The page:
Monday, January 31, 2011

E is for Ethiopia: Breaking Bread with Friends

Tis Esat Fall (On Blue Nile River)

The first time I tried Ethiopian food I was terrified. In addition to the nerves I had about meeting my boyfriend’s parents, the only thing I associated Ethiopian food was with, was spicy. I by no mean, and I mean NO means, like or will eat spicy food.  I am a big ol’baby when it comes to spicy food. I can’t handle even the slightest kick.  To my relief my boyfriend shared my apprehensions with his mom, and she made the food mild. The food was delicious…after I figured out how to eat it.  I put a little bit of everything on my plate, grabbed some injera, and sat down. As I waited for everyone to join me at the table I looked around and wondered…. where is silverware? The table was completely set with place mats, cups, and wine…but no silverware. Before I opened my big mouth to ask, I waited to see what my boyfriend was going to do. Good thing I didn’t ask, because you don’t use utensils to eat Ethiopian food! I felt embarrassed for myself for assuming that I needed to eat with a knife and fork.

On top of my new appreciate for Ethiopian food, another reason I choose Ethiopia is because one of my favorite chefs is Ethiopian. I first laid eyes on the talented and attractive Marcus Samuelsson on Bravo’s Top Chef where he served as a judge for one of the challenges. He soon came back in to my life as a contestent on Top Chef Masters where his calm demeanor and delicious dishes made him the winner of his season. His 2006 African-inspired cookbook The Soul of a New Cuisine received the prize "Best International Cookbook" by the James Beard Foundation. Basically, he is amazing.

Now on to the real stuff! Ethiopian food is pretty distinct from other cuisines. Its high terrain makes transportation and trading difficult, thus their cuisine has remained pure with little influence from their neighbors. The cuisine is really about living off the land (which it should be everywhere…). The temperate climate allows for the flourishing of grains, such as millet, sorghum, and teff (which is what injera is made out of).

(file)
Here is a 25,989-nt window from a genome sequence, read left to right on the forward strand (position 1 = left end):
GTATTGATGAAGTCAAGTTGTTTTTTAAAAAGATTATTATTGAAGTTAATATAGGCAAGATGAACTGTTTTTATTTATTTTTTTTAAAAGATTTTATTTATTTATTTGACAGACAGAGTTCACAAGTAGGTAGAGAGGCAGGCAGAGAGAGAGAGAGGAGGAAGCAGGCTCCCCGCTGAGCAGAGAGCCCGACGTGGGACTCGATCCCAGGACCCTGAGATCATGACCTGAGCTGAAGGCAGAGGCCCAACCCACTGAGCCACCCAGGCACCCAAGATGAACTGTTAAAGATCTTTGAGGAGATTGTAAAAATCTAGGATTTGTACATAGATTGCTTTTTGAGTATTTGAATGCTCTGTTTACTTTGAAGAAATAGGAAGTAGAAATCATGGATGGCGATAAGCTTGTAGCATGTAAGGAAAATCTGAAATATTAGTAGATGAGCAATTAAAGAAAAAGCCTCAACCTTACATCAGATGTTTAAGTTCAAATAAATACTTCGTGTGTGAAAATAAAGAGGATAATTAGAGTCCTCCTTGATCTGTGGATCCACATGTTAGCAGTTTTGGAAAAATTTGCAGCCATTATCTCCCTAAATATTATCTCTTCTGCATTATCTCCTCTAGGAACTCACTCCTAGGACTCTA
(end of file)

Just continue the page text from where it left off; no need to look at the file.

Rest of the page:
The unique variety of spices used in Ethiopian dishes lends a complex and memorable dimension to its exotic cookery.  Prominent components to Ethiopian cooking include, berbere, a spicy red pepper paste used in stews, niter kibbeh, a spice-infused clarified butter used in almost every dish, and injera, a sourdough pancake-like bread of Ethiopia, made from fermented teff batter. Turmeric, cumin, ginger and garlic make also frequent appearances in Ethiopian dishes.  Other staple ingredients include vegetables and legumes, such as lentils, split peas, cabbage, carrots, potatoes, collard greens, peppers, tomatoes, egg plant, and onions, and meats like chicken, beef, and lamb.  Pork is hardly used because of the large Muslim population.  For all you coffee lovers (and addicts like myself) let us get on our knees and praise Ethiopia, for it is this beautiful land which coffee originated.

One of the best parts of Ethiopian cuisine is they way which it is eaten. I am absolutely in love with countries that make dining an intimate experience. I think all eating should be an experience, not just a shallow memory in the depths of the brain. As I learned from an Ethiopian restaurant in the Bay Area, Addis Ethiopian Restaurant, “Dining in Ethiopia is characterized by sharing food from a common plate, signifying the bonds of loyalty, family, and friendship.”  A traditional Ethiopian meal served on a large plate that is draped with injera with a variety of dishes decoratively arranged on or around the injera.  As I learned via first hand experience, to eat, all you simply do is tear off a piece of injera, and use it to scoop up some of the food, and in the mouth it goes. Not only is this a great way to reduce the dish-cleaning amount, it creates a memorable experience to share between the people you care about.

To get ready for Ethiopia week and to figure out what I wanted to make I obviously had to go eat some Ethiopian food! As recommended by my boyfriend I went to Lalibela Restaurant and Bar with food partner in crime, Colin. Colin and I are big foodies and can spend large amounts of time talking about food, wine, and beer. We can both be spotted sniffing cheeses at Whole Foods, one of our favorite past times. Do not let the appearance of the restaurant deter you from going in; many good meals are served in hole in the wall places that seem slightly sketchy. Colin ordered Beyaynetu, a vegetarian combination of gomen (collard greens), tikil gomen (cabbage), kik  (yellow spilt peas), and mesir (lentils).  I ordered marinated chicken with onions and berbere. We washed our meals down with some Ethiopian beer, which was tasted like most lagers, however a bit pricey (about $4 for a bottle, but hey, how often does one drink Ethiopian beer?). All of it was delicious, filling, and under $8.00 a dish. The portions were huge, and if Colin and I had any restraint, we could have easily split dish. If you want affordable food, and don’t mind adding to your waistline, without a doubt try Lalibela, they have food everyone can appreciate.